OR WAIT null SECS
Results indicated that the incidence of osteoporosis increased up to 4 times in younger male patients with gout when compared with those without gout.
Gout was significantly associated with the risk of osteoporosis, with an increased incidence of up to 4 times in male patients with gout in their 20s when compared with those without gout, according to a study published in Medicine.1
“Uric acid acts as both an antioxidant and a pre-oxidant that induces oxidative stress; thus, it plays a paradoxical role in inflammation,” investigators explained. “However, the effect of gout, a hallmark of hyperuricemia, on osteoporosis remains unclear.”
The Korean National Health Insurance Service (NHIS) database was used to collect data from 628,565 patients with gout on treatment (colchicine, febuxostat, allopurinol, and benzbromarone) for at least 90 days in this retrospective cohort study. The NHIS includes information on demographics, health insurance, International Classification of Diseases-10 (ICD-10), prescription records, and healthcare utilization. Patients were then compared with a control group of patients with no history of gout. 1:1 age and sex matched patients and Cox proportional hazards models assessed risk factors for developing osteoporosis.
Ultimately, 305,810 patients with gout (ICD-10, M10) were included in the study. Gout was most prevalent in the 40-49 age group and only 3.62% of patients with a gout diagnosis were women. Further, the percentage of comorbidities was higher in patients with gout when compared with the control cohort (P < .001).
Results indicated that patients with gout had an increased incidence rate of developing osteoporosis when compared with those without gout (10.6 vs 7.95, respectively), with an incidence rate ratio (IRR) of 1.33 (95% CI: 1.31–1.36). In the sex stratified analysis, both men (IRR 1.38; 95% CI: 1.35–1.40) and women (IRR 1.21; 95% CI: 1.16–1.27) with gout had an increased IRR of osteoporosis when compared with controls. The stratified analysis by age showed that gout increased the incidence ratio in all age groups except for those over 80 years of age (P < .001). There was an increased hazard ratio of 1.48 (95% CI: 1.45–1.51, P < .001). Patients in their 70s had the highest hazard ratio ([HR]: 20.93; 95% CI: 19.55–22.41, P < .001), and the female sex was also a risk factor for osteoporosis (HR: 4.49; 95% CI: 4.38–4.61; P < .001).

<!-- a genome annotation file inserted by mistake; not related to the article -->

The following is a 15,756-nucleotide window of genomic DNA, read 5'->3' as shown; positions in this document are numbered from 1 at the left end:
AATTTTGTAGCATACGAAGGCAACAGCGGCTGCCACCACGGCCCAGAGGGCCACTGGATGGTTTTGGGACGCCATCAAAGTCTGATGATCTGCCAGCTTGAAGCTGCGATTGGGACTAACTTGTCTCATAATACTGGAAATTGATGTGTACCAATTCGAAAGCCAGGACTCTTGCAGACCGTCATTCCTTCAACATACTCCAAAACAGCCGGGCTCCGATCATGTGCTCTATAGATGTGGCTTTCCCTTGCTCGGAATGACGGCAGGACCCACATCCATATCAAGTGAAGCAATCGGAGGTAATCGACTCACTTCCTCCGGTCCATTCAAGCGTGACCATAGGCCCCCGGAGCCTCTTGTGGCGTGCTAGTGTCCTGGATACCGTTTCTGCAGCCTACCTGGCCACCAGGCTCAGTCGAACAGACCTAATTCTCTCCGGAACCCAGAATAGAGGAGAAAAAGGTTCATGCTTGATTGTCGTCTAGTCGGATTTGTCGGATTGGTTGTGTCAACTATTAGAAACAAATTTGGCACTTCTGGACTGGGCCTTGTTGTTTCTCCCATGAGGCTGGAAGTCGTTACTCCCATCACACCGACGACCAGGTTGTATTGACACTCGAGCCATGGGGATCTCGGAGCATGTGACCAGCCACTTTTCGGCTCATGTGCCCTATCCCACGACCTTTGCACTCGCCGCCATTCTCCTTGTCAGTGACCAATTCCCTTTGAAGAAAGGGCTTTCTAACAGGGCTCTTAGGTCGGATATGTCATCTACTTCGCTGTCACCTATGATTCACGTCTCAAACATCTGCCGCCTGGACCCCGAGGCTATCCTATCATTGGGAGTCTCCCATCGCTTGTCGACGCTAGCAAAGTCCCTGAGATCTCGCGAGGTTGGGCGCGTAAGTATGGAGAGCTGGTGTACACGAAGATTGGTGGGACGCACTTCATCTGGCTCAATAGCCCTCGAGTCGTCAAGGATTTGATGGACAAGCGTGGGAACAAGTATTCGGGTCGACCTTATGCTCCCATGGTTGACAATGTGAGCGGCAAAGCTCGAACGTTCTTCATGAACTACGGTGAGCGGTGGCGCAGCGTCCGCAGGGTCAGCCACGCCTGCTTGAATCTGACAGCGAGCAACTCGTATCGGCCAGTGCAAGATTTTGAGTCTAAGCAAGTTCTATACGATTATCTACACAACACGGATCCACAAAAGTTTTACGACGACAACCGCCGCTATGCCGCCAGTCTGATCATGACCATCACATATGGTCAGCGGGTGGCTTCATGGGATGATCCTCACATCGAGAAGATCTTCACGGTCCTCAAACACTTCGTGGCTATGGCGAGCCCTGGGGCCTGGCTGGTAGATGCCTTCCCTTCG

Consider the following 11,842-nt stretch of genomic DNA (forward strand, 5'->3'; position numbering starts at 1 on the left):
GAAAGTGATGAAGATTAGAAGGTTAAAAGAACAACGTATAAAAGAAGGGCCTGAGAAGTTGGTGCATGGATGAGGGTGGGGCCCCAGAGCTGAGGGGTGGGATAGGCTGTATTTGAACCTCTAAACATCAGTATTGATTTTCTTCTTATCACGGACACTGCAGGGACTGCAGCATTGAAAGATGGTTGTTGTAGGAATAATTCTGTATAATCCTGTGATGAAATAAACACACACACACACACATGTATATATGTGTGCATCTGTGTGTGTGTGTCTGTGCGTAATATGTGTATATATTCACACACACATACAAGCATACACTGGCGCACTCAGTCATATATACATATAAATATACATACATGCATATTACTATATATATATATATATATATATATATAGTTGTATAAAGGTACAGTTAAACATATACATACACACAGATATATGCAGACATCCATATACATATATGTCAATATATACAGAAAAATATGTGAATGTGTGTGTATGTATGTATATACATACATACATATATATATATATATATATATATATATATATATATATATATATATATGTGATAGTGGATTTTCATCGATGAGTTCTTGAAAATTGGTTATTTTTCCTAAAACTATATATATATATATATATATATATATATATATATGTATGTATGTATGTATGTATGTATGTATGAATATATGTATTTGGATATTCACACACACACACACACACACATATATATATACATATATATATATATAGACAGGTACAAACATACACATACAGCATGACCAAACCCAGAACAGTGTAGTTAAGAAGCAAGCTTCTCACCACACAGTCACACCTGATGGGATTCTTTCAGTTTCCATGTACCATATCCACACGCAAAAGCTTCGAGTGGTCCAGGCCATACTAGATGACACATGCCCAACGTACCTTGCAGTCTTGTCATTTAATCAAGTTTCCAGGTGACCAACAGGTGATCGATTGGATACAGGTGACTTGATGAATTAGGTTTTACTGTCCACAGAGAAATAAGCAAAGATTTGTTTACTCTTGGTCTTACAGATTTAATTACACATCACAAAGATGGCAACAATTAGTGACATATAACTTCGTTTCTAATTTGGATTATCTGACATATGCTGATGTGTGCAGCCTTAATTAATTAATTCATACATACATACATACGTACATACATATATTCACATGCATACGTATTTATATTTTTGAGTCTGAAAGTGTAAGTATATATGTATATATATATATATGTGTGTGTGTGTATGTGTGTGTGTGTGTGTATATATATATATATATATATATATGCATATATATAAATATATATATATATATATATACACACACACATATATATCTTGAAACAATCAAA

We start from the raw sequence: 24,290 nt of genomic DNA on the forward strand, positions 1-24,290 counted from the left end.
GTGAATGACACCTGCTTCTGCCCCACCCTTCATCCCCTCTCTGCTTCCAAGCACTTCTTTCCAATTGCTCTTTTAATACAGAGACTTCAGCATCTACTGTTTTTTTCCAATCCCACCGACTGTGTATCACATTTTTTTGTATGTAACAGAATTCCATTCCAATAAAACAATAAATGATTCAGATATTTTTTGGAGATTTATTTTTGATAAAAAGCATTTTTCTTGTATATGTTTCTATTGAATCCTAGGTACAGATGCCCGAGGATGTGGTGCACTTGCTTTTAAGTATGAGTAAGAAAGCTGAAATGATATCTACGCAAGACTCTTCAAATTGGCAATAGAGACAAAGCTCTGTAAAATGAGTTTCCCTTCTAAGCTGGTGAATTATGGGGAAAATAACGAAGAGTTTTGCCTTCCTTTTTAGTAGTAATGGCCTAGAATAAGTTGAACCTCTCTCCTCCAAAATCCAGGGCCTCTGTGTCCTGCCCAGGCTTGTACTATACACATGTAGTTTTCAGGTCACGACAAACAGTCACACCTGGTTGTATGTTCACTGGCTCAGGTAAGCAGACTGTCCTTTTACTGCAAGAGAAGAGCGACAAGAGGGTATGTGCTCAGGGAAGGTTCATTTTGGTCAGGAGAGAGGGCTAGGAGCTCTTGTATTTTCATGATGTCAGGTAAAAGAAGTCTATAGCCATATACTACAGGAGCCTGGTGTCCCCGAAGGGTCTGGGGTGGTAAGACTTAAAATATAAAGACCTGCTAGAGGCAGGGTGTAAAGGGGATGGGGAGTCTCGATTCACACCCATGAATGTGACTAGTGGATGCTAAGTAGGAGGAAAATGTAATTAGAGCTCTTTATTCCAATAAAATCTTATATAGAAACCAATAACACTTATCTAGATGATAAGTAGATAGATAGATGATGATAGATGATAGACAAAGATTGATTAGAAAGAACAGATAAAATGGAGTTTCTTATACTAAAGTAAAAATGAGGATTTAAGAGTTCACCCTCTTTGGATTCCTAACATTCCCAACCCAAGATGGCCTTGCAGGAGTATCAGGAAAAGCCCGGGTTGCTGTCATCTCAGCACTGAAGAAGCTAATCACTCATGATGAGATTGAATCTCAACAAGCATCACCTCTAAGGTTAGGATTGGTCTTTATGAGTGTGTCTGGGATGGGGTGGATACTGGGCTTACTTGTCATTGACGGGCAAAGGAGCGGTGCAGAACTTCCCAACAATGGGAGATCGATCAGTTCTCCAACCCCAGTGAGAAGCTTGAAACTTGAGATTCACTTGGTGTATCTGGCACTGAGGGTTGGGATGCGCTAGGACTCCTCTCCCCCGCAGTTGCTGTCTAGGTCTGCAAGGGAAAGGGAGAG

Evaluating the link between gout and osteoporosis by utilizing a large-scale insurance database strengthened the study, as did defining gout using both the ICD diagnosis code and gout-specific medication. Additionally, the sub-analyses according to age and sex were possible because investigators were able to acquire demographic and clinical information of patients. However, they were unable to obtain serum uric acid levels, body mass index (BMI), or bone mineral density (BMD).
“Although the effect is much smaller than that of age and female sex, which are the typical risk factors for osteoporosis, it is true that gout has a significant effect on osteoporosis compared with other common comorbidities, such as hypertension and diabetes constituting metabolic syndrome,” investigators concluded. “In particular, the results of this study showed that the incidence of osteoporosis increased up to 4 times in younger male patients in their 20s with gout compared to without gout, despite having conditions in which bone density is expected to be the highest. Therefore, when the patients have been diagnosed with gout at a young age, it is recommended to actively screen for osteoporosis.”
Kim JH, Kim SR, Kang G, Choi IA. Gout as a risk factor for osteoporosis: A Korean population-based study. Medicine (Baltimore). 2022;101(45):e31524. doi:10.1097/MD.0000000000031524